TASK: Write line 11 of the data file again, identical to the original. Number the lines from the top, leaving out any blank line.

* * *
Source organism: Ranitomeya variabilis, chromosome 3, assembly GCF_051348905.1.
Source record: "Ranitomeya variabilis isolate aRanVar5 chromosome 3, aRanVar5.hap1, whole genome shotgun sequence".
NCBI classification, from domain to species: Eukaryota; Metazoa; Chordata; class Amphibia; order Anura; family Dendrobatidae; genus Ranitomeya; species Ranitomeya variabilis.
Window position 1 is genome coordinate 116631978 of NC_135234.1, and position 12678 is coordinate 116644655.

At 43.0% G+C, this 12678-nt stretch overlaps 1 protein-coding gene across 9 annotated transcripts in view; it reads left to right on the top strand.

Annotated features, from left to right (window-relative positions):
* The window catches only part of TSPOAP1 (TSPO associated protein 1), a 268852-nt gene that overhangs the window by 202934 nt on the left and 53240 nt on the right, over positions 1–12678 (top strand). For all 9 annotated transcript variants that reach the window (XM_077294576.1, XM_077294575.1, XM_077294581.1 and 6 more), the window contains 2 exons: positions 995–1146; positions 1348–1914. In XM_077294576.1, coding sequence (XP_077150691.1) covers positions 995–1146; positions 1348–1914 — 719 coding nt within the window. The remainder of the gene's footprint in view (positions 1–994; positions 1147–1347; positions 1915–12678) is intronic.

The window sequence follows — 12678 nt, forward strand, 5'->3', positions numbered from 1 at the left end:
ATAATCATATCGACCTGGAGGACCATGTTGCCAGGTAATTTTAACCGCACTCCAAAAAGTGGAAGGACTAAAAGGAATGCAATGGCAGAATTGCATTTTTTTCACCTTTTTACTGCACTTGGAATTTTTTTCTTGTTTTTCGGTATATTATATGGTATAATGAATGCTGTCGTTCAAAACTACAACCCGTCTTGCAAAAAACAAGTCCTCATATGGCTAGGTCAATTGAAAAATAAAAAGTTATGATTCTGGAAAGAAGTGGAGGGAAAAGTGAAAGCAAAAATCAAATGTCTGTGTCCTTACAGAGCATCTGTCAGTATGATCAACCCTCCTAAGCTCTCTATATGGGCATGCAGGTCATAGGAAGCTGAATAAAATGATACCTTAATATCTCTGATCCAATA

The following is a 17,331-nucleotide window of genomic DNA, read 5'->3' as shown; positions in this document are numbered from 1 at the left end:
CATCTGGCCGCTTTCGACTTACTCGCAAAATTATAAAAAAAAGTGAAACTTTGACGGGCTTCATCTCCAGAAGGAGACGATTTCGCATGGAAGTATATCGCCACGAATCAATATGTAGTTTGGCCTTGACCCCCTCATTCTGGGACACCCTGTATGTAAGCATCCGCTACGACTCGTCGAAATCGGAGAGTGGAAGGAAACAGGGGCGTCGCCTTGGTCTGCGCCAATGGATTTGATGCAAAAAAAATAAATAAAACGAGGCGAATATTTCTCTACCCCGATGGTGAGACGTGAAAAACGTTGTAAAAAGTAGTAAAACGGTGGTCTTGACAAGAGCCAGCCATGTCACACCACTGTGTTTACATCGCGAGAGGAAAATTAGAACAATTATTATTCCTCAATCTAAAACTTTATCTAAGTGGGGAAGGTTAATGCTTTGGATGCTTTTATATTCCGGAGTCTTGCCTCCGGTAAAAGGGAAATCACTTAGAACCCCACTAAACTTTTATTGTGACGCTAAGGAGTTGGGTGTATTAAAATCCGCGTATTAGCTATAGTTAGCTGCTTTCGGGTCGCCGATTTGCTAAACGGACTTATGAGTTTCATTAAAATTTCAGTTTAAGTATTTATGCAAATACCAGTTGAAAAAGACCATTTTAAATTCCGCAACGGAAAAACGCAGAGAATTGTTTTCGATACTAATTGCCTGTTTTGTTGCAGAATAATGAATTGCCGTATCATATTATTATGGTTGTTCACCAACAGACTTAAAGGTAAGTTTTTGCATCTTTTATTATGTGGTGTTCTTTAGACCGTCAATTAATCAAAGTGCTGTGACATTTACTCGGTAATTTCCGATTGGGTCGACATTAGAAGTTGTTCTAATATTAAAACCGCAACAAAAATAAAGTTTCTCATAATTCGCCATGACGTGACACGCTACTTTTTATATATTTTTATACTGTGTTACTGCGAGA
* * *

CATCTGGCCGCTTTCGACTTACTCGCAAAATTATAAAAAAAAGTGAAACTTTGACGGGCTTCATCTCCAGAAGGAGACGATTTCGCATGGAAGTATATCGCCACGAATCAATATGTAGTTTGGCCTTGACCCCCTCATTCTGGGACACCCTGTATGTAAGCATCCGCTACGACTCGTCGAAATCGGAGAGTGGAAGGAAACAGGGGCGTCGCCTTGGTCTGCGCCAATGGATTTGATGCAAAAAAAATAAATAAAACGAGGCGAATATTTCTCTACCCCGATGGTGAGACGTGAAAAACGTTGTAAAAAGTAGTAAAACGGTGGTCTTGACAAGAGCCAGCCATGTCACACCACTGTGTTTACATCGCGAGAGGAAAATTAGAACAATTATTATTCCTCAATCTAAAACTTTATCTAAGTGGGGAAGGTTAATGCTTTGGATGCTTTTATATTCCGGAGTCTTGCCTCCGGTAAAAGGGAAATCACTTAGAACCCCACTAAACTTTTATTGTGACGCTAAGGAGTTGGGTGTATTAAAATCCGCGTATTAGCTATAGTTAGCTGCTTTCGGGTCGCCGATTTGCTAAACGGACTTATGAGTTTCATTAAAATTTCAGTTTAAGTATTTATGCAAATACCAGTTGAAAAAGACCATTTTAAATTCCGCAACGGAAAAACGCAGAGAATTGTTTTCGATACTAATTGCCTGTTTTGTTGCAGAATAATGAATTGCCGTATCATATTATTATGGTTGTTCACCAACAGACTTAAAGGTAAGTTTTTGCATCTTTTATTATGTGGTGTTCTTTAGACCGTCAATTAATCAAAGTGCTGTGACATTTACTCGGTAATTTCCGATTGGGTCGACATTAGAAGTTGTTCTAATATTAAAACCGCAACAAAAATAAAGTTTCTCATAATTCGCCATGACGTGACACGCTACTTTTTATATATTTTTATACTGTGTTACTGCGAGA